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Traders have been drawn to the whiff of Kerala’s spices and to the shine of its ivory for more than 3000 years. The coast was known to the Phoenicians, the Romans, the Arabs and the Chinese, and was a transit point for spices from the Moluccas (eastern Indonesia). It was probably via Kerala that Chinese products and ideas first found their way to the West.

The kingdom of Cheras ruled much of Kerala until the early Middle Ages, competing with kingdoms and small fiefdoms for territory and trade. Vasco da Gama’s arrival in 1498 opened the floodgates to European colonialism as Portuguese, Dutch and English interests fought Arab traders, and then each other, for control of the lucrative spice trade.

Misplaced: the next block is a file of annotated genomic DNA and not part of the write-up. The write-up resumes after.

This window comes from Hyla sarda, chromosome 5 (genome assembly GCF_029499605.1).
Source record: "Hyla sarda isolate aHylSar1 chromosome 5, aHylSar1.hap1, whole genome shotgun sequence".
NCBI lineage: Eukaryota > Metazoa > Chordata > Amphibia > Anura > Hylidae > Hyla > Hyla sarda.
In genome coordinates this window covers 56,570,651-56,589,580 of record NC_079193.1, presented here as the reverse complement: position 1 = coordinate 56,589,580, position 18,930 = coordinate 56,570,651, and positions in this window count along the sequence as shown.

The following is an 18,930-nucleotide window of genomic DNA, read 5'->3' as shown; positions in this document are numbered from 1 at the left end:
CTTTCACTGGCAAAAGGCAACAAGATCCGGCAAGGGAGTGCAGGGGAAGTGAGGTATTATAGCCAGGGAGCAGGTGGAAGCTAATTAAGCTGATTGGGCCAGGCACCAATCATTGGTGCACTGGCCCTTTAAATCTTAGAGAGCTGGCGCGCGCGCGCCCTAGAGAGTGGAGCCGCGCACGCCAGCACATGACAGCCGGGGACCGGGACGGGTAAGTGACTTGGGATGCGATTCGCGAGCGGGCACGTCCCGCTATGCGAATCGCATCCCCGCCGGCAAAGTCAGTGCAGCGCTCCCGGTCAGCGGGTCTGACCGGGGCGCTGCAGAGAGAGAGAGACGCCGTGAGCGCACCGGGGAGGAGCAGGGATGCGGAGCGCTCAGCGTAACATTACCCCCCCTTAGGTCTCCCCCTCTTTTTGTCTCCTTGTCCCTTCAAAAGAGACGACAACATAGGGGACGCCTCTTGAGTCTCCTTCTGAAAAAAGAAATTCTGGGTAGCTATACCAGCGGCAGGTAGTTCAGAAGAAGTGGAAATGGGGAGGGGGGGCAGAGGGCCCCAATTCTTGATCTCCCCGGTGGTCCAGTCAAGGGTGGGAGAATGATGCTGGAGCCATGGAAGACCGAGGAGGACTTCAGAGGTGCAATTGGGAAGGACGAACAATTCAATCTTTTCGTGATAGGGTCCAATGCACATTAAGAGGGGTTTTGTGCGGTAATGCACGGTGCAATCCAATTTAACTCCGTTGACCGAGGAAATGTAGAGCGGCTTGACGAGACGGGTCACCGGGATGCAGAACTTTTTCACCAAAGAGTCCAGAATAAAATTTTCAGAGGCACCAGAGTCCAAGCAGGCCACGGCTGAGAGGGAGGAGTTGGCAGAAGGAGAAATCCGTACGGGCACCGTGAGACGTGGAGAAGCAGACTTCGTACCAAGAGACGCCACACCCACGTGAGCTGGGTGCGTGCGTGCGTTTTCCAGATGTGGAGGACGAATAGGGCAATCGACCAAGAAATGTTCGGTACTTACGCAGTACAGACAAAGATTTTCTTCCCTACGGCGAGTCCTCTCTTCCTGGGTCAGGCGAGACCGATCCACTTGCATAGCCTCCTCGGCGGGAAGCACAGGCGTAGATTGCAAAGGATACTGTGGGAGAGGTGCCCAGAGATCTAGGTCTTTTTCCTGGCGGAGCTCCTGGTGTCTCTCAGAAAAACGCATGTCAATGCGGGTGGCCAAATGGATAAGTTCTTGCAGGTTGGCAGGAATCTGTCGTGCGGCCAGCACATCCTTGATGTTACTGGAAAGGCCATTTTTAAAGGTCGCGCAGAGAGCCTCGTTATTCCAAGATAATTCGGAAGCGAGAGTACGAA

The present-day state of Kerala was created in 1956 from the former states of Travancore, Cochin and Malabar. A tradition of valuing the arts and education resulted in a post-Independence state that is one of the most progressive in India.

Kerala had the first freely elected communist government in the world, coming to power in 1957 and holding power regularly since. The participatory political system has resulted in a more equitable distribution of land and income, and impressive health and education statistics. Many Malayalis (speakers of Malayalam, the state’s official language) work in the Middle East, and remittances play a significant part in the economy.